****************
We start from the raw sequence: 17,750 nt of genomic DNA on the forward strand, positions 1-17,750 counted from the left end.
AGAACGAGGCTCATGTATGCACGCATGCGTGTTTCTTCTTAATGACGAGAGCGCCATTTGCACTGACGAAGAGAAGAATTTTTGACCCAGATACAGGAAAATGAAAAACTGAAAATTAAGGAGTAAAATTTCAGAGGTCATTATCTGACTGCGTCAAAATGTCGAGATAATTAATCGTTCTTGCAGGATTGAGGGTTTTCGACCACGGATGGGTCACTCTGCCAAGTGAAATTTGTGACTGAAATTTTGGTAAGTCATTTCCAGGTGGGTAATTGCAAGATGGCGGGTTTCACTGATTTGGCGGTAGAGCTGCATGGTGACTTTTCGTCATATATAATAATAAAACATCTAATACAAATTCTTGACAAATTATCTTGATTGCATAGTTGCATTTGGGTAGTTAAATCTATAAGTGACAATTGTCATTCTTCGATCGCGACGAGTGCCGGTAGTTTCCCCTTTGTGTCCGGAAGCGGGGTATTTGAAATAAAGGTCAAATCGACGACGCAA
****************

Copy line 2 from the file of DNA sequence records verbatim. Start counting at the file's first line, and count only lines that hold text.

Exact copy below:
AGAACGAGGCTCATGTATGCACGCATGCGTGTTTCTTCTTAATGACGAGAGCGCCATTTGCACTGACGAAGAGAAGAATTTTTGACCCAGATACAGGAAAATGAAAAACTGAAAATTAAGGAGTAAAATTTCAGAGGTCATTATCTGACTGCGTCAAAATGTCGAGATAATTAATCGTTCTTGCAGGATTGAGGGTTTTCGACCACGGATGGGTCACTCTGCCAAGTGAAATTTGTGACTGAAATTTTGGTAAGTCATTTCCAGGTGGGTAATTGCAAGATGGCGGGTTTCACTGATTTGGCGGTAGAGCTGCATGGTGACTTTTCGTCATATATAATAATAAAACATCTAATACAAATTCTTGACAAATTATCTTGATTGCATAGTTGCATTTGGGTAGTTAAATCTATAAGTGACAATTGTCATTCTTCGATCGCGACGAGTGCCGGTAGTTTCCCCTTTGTGTCCGGAAGCGGGGTATTTGAAATAAAGGTCAAATCGACGACGCAA